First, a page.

State’s ability to deal with crime. If warranted, there would be nothing that can hinder
an accused from defeating the State’s power to prosecute on a mere showing that, as
applied to third parties, the penal statute is vague or overbroad, notwithstanding that
the law is clear as applied to him.



The petitioners, Bayan, et al., alleged that they are citizens and taxpayers of the
Philippines and that their right as organizations and individuals were violated when the
rally they participated in on October 6, 2005 was violently dispersed by policemen
implementing Batas Pambansa No. 880.

Petitioners contended that Batas Pambansa No. 880 is clearly a violation of the
Constitution and the International Covenant on Civil and Political Rights and other
human rights treaties of which the Philippines is a signatory. They argue that B.P. No. 880
requires a permit before one can stage a public assembly regardless of the presence or
absence of a clear and present danger. It also curtails the choice of venue and is thus
repugnant to the freedom of expression clause as the time and place of a public

assembly form part of the message which the expression is sought. Furthermore, it is not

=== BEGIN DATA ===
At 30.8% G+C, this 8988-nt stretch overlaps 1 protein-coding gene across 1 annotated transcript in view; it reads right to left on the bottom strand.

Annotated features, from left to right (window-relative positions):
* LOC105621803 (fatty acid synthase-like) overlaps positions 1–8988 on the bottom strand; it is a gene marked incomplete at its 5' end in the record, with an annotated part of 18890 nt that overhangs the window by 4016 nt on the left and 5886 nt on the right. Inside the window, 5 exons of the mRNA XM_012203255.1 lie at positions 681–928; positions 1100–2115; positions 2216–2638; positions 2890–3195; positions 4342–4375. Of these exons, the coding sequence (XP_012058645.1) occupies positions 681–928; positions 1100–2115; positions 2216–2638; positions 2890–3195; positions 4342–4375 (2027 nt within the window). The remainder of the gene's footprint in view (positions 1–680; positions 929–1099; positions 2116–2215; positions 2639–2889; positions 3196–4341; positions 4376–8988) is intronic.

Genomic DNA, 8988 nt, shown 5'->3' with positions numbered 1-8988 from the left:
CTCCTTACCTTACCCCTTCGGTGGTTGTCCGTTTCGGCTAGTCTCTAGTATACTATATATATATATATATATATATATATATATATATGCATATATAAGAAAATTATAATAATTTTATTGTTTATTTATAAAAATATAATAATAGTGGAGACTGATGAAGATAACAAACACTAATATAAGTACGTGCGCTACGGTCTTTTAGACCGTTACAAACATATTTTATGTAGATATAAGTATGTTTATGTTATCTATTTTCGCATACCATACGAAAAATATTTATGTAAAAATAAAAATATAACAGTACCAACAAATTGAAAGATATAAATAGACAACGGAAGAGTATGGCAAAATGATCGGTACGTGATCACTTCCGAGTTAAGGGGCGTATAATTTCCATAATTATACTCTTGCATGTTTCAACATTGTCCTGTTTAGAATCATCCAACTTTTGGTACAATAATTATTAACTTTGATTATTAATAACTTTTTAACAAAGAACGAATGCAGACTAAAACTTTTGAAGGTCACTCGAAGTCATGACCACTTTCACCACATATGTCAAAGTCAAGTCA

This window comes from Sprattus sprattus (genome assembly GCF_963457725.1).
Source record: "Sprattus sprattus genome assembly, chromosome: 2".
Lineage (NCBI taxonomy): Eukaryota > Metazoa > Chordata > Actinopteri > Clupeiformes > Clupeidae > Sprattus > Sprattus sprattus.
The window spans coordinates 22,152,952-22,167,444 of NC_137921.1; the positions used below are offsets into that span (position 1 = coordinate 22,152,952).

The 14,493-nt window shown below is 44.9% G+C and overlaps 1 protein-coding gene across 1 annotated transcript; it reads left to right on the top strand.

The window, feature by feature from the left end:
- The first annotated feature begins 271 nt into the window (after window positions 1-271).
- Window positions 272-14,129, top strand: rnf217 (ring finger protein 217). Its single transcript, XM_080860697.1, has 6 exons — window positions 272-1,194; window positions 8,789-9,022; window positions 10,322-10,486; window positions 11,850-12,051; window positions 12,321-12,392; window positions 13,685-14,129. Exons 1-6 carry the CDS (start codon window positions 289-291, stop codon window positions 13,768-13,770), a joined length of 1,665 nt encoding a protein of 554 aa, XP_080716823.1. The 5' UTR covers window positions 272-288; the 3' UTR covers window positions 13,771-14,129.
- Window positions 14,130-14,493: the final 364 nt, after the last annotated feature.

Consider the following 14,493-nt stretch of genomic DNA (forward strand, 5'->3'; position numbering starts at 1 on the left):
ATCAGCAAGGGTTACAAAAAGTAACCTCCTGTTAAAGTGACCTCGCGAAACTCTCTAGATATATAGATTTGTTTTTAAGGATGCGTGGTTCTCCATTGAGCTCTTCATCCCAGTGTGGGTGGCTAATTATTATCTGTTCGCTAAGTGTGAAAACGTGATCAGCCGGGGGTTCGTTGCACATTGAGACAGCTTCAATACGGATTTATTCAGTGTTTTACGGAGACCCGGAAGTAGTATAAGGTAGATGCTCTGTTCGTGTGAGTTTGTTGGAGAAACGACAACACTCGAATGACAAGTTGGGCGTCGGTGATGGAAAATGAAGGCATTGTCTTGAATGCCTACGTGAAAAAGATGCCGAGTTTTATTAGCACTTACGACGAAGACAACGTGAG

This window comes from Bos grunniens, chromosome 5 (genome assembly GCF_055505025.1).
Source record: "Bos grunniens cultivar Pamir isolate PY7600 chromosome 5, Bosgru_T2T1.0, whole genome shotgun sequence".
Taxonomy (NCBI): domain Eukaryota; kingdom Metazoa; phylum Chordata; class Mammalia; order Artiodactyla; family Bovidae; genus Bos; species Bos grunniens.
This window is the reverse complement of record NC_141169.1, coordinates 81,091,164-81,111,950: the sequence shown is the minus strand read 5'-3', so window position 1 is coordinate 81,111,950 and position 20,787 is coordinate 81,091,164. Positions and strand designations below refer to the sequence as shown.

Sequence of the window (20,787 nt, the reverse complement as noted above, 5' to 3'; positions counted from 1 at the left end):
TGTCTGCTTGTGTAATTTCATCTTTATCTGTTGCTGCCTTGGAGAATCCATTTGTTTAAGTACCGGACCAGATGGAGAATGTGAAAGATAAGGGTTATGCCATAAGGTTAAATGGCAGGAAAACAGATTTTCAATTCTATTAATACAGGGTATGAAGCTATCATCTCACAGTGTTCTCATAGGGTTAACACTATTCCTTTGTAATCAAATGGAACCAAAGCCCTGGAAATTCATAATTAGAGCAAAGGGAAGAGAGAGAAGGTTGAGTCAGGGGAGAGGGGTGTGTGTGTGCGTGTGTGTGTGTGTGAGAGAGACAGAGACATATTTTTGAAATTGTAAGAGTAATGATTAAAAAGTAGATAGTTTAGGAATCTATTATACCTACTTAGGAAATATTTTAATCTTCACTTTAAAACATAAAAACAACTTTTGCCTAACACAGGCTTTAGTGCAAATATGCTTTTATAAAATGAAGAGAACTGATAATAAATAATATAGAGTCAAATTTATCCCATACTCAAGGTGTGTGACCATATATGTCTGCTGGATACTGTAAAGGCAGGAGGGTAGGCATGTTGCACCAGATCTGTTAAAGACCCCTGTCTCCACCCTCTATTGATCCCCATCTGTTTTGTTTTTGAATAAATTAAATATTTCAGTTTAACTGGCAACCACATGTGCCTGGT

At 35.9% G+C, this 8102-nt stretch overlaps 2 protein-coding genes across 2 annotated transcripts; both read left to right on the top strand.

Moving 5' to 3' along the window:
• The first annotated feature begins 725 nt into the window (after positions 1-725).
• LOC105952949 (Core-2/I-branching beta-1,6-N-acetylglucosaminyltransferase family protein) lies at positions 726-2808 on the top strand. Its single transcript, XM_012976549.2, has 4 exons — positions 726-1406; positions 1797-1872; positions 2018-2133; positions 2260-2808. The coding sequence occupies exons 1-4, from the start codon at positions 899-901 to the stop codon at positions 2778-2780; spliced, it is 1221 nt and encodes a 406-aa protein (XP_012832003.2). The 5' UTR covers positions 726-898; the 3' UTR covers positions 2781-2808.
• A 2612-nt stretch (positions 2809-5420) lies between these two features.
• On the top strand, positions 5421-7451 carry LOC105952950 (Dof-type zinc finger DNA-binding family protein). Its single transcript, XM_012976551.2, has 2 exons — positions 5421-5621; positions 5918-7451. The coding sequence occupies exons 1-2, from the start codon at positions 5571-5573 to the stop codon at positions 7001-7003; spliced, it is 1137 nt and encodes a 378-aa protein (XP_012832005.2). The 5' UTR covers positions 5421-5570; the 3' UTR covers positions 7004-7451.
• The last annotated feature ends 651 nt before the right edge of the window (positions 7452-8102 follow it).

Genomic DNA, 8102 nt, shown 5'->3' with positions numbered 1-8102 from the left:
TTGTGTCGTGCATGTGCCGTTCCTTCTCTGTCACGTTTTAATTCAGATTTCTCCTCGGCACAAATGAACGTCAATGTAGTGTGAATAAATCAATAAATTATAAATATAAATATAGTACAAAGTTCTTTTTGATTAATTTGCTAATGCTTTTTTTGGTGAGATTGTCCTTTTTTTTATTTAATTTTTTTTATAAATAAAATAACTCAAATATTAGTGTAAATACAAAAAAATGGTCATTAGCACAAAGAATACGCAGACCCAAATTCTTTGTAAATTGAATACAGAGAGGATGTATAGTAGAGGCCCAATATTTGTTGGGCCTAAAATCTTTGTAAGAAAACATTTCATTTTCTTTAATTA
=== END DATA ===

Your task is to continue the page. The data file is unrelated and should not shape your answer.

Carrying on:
content-neutral as it does not apply to mass actions in support of the government. The
words “lawful cause,” “opinion,” “protesting or influencing” suggest the exposition of
some cause not espoused by the government. Also, the phrase “maximum tolerance”
shows that the law applies to assemblies against the government because they are
being tolerated. As a content-based legislation, it cannot pass the strict scrutiny test.
This petition and two other petitions were ordered to be consolidated on February 14,
2006. During the course of oral arguments, the petitioners, in the interest of a speedy
resolution of the petitions, withdrew the portions of their petitions raising factual issues,
particularly those raising the issue of whether B.P. No. 880 and/or CPR is void as applied
to the rallies of September 20, October 4, 5 and 6, 2005.


Whether the Calibrated Pre-emptive response and the Batas Pambansa No. 880,
specifically Sections 4, 5, 6, 12, 13(a) and 14(a) violates Art. III Sec. 4 of the Philippine
Constitution as it causes a disturbing effect on the exercise by the people of the right to
peaceably assemble.


Section 4 of Article III of the Philippine Constitution provides that no law shall be passed